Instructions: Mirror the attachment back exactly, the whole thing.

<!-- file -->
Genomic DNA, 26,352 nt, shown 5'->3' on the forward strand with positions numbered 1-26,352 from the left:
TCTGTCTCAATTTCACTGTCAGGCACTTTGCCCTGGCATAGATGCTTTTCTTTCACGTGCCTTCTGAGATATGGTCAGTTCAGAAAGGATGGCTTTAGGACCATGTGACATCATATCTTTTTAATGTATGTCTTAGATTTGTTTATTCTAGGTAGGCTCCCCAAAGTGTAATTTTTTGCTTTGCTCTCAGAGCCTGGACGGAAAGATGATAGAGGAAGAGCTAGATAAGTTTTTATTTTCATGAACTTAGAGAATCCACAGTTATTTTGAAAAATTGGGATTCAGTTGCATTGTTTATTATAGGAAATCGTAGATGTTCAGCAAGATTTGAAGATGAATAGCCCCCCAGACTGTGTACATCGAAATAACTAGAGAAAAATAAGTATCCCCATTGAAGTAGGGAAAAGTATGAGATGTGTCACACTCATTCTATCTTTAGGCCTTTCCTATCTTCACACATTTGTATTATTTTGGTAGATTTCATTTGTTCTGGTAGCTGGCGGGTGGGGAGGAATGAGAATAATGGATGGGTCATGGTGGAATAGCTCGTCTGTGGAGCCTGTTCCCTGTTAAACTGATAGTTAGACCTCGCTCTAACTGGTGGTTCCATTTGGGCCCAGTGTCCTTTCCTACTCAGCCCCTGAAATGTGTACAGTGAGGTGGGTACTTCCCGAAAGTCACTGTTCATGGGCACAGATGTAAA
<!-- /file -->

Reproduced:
Genomic DNA, 26,352 nt, shown 5'->3' on the forward strand with positions numbered 1-26,352 from the left:
TCTGTCTCAATTTCACTGTCAGGCACTTTGCCCTGGCATAGATGCTTTTCTTTCACGTGCCTTCTGAGATATGGTCAGTTCAGAAAGGATGGCTTTAGGACCATGTGACATCATATCTTTTTAATGTATGTCTTAGATTTGTTTATTCTAGGTAGGCTCCCCAAAGTGTAATTTTTTGCTTTGCTCTCAGAGCCTGGACGGAAAGATGATAGAGGAAGAGCTAGATAAGTTTTTATTTTCATGAACTTAGAGAATCCACAGTTATTTTGAAAAATTGGGATTCAGTTGCATTGTTTATTATAGGAAATCGTAGATGTTCAGCAAGATTTGAAGATGAATAGCCCCCCAGACTGTGTACATCGAAATAACTAGAGAAAAATAAGTATCCCCATTGAAGTAGGGAAAAGTATGAGATGTGTCACACTCATTCTATCTTTAGGCCTTTCCTATCTTCACACATTTGTATTATTTTGGTAGATTTCATTTGTTCTGGTAGCTGGCGGGTGGGGAGGAATGAGAATAATGGATGGGTCATGGTGGAATAGCTCGTCTGTGGAGCCTGTTCCCTGTTAAACTGATAGTTAGACCTCGCTCTAACTGGTGGTTCCATTTGGGCCCAGTGTCCTTTCCTACTCAGCCCCTGAAATGTGTACAGTGAGGTGGGTACTTCCCGAAAGTCACTGTTCATGGGCACAGATGTAAA